The biggest threat to health, safety – and to living a fulfilled life- is the inability to be in the moment within the complex world we live in.
Familiarity and multiple demands are leading contributors to errors and incidents, but why do ‘things happen’ although we ‘know what we are doing’?
The problem with creating muscle memory and second nature autopilots through practice is that we no longer operate in the here and now. In principle this is not a problem if the environment is as planned and practiced.
However, once we are on autopilot our ability to respond to changes in the environment diminishes, thus our reaction time increases, and accidents or unwanted events happen when we ‘take the eye off the ball’.
When we go onto autopilot we begin doing the things we need to do without any awareness of what is happening to us or around us. The danger in this is not too dissimilar to what happens when we drive in automatic mode: our surroundings become blurs, our sensory becomes unfocused and we find ourselves less in tune with potential risk on the road as we do in life.
Just as we can miss the potential obstacles, we also miss the beautiful simple things, the smell of the crisp fall air, the sparkling sun penetrating through the window, bringing warmth without any need for turning on the heat. We begin missing what’s happening around us – missing what is ultimately the most important.
In today’s workplace with increasing load and multiple performance demands not only does autopilot get switched on but multitasking is in, enticing us to learn, think about and execute ever increasing numbers of tasks simultaneously.
Research into our brains, however, has shown that while we can hold several chunks of information in our mind at once, we cannot perform more than one conscious process at a time.
What people tend to do is try to hold several focuses at once and switch rapidly between them. Although it is physically possible to do several mental tasks at once, accuracy and performance drop off quickly – sometimes with harsh consequences. Furthermore, when our focus is continuously split between two or more things, we experience intense and constant mental exhaustion.
The sad truth is this – multitasking does not mean that we are performing those tasks better. In fact, the reverse is true. In the article Why the Modern World is Bad for Your Brain, neuroscientist Daniel J. Levitin explains why we have the concept of multi-tasking all wrong.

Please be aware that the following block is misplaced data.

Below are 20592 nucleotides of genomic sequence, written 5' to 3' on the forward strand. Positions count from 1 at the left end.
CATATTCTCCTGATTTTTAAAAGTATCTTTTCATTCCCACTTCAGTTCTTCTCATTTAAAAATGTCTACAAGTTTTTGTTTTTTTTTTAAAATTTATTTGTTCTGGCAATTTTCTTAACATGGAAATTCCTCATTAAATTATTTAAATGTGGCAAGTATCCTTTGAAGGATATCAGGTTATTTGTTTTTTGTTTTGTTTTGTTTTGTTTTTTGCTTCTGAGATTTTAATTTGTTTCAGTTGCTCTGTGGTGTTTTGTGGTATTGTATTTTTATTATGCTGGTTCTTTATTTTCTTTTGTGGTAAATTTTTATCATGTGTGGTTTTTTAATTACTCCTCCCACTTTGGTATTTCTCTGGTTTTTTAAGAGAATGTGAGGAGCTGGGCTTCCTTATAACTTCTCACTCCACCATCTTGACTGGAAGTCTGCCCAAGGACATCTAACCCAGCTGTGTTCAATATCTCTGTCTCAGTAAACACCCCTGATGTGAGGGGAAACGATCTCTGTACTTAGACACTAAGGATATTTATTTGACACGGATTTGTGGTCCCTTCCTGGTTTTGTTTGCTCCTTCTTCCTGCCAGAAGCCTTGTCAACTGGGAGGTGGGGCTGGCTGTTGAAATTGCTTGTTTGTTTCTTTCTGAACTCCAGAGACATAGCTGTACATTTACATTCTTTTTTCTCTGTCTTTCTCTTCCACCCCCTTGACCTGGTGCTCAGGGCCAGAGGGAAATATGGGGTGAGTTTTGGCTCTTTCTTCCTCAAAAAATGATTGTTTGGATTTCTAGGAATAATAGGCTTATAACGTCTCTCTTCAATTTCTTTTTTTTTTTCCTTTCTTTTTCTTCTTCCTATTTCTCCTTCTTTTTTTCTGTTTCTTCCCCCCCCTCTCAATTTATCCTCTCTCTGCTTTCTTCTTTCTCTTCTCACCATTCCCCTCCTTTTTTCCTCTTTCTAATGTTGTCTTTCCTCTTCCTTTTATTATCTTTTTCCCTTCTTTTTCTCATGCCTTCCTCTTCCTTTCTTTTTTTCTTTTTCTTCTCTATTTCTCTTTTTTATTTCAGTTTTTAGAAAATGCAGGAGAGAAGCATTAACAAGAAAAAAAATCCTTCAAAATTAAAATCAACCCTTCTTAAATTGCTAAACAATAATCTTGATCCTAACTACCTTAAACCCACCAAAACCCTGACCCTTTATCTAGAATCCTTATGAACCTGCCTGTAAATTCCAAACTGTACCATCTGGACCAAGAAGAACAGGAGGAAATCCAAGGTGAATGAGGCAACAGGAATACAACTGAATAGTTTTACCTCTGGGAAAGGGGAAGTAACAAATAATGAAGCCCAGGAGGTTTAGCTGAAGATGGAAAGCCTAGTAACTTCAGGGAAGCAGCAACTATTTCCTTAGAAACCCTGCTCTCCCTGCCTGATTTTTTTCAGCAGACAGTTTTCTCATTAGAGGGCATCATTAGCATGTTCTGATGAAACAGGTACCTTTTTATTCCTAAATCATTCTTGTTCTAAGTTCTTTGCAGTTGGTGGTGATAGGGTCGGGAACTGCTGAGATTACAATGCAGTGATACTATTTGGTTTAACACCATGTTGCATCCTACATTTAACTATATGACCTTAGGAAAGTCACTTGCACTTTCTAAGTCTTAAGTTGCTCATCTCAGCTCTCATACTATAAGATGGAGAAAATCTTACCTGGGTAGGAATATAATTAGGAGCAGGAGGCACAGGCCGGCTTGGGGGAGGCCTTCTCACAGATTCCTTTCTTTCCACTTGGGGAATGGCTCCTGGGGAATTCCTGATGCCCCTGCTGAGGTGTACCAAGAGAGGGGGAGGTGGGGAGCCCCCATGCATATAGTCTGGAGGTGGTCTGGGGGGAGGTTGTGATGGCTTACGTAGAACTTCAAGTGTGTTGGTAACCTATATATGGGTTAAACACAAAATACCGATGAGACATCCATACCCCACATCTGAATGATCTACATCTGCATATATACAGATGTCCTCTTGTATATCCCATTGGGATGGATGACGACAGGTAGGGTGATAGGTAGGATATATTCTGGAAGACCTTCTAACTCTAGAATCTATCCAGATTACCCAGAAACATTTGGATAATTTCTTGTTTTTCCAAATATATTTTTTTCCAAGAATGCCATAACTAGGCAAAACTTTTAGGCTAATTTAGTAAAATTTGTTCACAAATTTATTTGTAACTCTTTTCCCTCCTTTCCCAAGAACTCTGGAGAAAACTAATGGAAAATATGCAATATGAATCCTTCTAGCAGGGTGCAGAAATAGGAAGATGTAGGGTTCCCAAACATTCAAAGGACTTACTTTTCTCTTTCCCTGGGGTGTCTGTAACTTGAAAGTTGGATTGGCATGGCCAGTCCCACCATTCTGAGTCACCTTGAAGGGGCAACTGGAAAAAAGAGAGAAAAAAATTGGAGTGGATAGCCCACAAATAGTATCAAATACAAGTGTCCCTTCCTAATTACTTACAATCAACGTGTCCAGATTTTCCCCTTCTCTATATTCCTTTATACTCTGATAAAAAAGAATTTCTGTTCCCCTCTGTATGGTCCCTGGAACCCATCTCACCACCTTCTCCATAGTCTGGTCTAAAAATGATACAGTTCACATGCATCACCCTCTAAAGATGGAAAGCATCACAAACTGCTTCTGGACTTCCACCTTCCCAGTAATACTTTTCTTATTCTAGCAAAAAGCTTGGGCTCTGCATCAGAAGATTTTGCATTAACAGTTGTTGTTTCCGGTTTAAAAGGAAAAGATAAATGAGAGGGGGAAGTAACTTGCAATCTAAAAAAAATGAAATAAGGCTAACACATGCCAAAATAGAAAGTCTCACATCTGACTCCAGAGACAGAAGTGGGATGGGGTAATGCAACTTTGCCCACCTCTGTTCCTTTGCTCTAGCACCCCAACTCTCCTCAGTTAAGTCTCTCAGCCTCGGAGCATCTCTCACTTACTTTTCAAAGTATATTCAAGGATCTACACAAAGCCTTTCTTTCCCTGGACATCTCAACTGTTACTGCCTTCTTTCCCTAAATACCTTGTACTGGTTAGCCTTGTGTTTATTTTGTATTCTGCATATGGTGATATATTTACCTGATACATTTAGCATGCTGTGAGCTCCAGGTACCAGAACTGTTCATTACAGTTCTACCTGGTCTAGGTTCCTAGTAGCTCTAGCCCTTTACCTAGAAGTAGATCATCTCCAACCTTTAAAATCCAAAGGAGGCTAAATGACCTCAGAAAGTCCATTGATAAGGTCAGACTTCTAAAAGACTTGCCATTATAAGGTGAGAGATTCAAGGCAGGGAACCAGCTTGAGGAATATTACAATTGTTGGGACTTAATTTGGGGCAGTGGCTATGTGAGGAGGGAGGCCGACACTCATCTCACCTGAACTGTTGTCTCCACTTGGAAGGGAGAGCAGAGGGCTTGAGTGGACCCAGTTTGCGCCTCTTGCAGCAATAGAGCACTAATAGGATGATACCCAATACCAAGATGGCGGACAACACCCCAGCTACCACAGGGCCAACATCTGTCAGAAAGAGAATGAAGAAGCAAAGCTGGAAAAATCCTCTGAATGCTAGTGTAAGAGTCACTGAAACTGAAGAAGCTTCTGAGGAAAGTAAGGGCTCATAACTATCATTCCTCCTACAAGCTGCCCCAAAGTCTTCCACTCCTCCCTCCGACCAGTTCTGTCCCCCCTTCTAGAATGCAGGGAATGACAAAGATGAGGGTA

He quotes Earl Miller, an MIT neuroscientist and expert on divided attention, who says that human brains are: “not wired to multitask well… When people think they’re multitasking, they’re actually just switching from one task to another very rapidly. And every time they do, there’s a cognitive cost in doing so.”
As with a microprocessor, the interruption of one task requires us to remember where we stopped, so that when we return to this task we can resume the activity. The same is true, of course, for the alternate task(s). Now, whereas microprocessors are quite efficient at storing and retrieving these interruption points, human brains are decidedly not.
That leaves the question of what we can do to be focused in what we are doing and doing it safely; whether it is riding a bike, working with a digger, or looking after the children. There is an increasing research body that suggests mindfulness practice can help us getting the best out of our day.
For some people the idea of mindfulness gives rise to mental pictures of sitting on a mat, legs twisted into lotus position and being surrounded by soothing noises and smells. On a more practical level, mindfulness is any practice you do to remind yourself of the here and now, of the task at hand in the present environment.
One of the easiest ways to practice mindfulness at work is the S-T-O-P method:
While walking to a meeting, the Portaloo, the car or anywhere else, make an effort to walk slowly and then at a suitable point you
- Stop – stand still,
- Take three deep breaths,
- Observe (and quietly list to yourself):
- three things that you see
- three things that you hear
- three things that you feel (either through touch, like the socks on your legs, or any emotions you can identify)
- Proceed – continue walking towards your destination.
With this two-minute exercise you will have given your brain the chance to reset, and you will have re-minded yourself about the here and now of your environment. Two minutes that will refresh your focus and increase your awareness and concentration.
Every moment can be an opportunity to be mindful, to be present and to enjoy the smooth workings of our bodies and minds honed through practice and experience.
Dr Andrea Polzer-Debruyne is senior consultant at PeopleCentric, a group of psychologists that work with organisations in a variety of industries towards increasing individual and organisational capabilities. PeopleCentric are the exclusive New Zealand distributor of the Saville Suite of psychometric tests, and experts in supporting teams’ and individuals’ development with tailored and bespoke initiatives.